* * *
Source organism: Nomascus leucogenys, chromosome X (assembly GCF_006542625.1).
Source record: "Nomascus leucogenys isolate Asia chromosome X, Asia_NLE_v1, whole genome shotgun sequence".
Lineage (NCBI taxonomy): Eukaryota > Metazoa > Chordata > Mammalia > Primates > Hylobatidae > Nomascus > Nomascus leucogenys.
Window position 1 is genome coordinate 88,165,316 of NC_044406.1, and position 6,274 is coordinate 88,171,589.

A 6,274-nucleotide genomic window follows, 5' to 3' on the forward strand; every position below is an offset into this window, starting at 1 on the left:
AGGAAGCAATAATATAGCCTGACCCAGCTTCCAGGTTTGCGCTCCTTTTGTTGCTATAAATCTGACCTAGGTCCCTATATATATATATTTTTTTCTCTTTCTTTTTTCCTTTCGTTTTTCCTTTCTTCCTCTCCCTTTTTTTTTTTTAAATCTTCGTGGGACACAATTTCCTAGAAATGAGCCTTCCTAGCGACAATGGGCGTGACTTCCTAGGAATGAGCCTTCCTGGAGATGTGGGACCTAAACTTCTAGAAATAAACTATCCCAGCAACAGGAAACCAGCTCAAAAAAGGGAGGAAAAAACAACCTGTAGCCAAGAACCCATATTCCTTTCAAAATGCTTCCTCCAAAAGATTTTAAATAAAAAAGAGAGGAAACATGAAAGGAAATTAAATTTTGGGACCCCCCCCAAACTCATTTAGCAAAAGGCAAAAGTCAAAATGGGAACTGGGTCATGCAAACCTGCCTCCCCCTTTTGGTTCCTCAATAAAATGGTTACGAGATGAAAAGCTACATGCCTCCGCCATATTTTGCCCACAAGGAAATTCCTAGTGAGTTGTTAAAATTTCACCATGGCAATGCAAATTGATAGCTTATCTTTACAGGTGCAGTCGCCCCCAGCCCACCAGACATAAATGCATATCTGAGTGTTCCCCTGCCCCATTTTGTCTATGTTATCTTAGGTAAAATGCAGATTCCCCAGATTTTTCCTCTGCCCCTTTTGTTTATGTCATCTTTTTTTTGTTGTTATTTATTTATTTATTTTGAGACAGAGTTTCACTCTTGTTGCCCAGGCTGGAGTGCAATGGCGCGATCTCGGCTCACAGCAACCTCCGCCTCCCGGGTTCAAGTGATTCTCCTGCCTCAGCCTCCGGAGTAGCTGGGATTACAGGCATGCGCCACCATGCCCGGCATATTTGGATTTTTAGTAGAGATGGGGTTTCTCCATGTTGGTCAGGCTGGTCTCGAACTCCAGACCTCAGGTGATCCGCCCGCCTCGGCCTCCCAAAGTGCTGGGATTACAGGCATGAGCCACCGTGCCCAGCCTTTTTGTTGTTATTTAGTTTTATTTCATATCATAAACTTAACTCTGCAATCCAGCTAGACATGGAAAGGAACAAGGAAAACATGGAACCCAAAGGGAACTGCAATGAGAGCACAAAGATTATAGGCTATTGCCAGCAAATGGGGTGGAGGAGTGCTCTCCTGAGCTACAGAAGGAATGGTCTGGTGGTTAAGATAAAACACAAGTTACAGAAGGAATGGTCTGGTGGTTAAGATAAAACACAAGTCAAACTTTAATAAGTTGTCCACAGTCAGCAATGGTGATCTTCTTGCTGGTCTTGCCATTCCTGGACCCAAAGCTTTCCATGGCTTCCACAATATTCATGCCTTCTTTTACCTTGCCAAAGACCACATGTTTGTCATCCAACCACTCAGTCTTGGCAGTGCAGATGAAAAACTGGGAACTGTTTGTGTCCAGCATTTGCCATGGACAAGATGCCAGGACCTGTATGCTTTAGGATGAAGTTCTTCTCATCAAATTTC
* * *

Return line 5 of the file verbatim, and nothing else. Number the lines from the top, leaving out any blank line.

A 6,274-nucleotide genomic window follows, 5' to 3' on the forward strand; every position below is an offset into this window, starting at 1 on the left: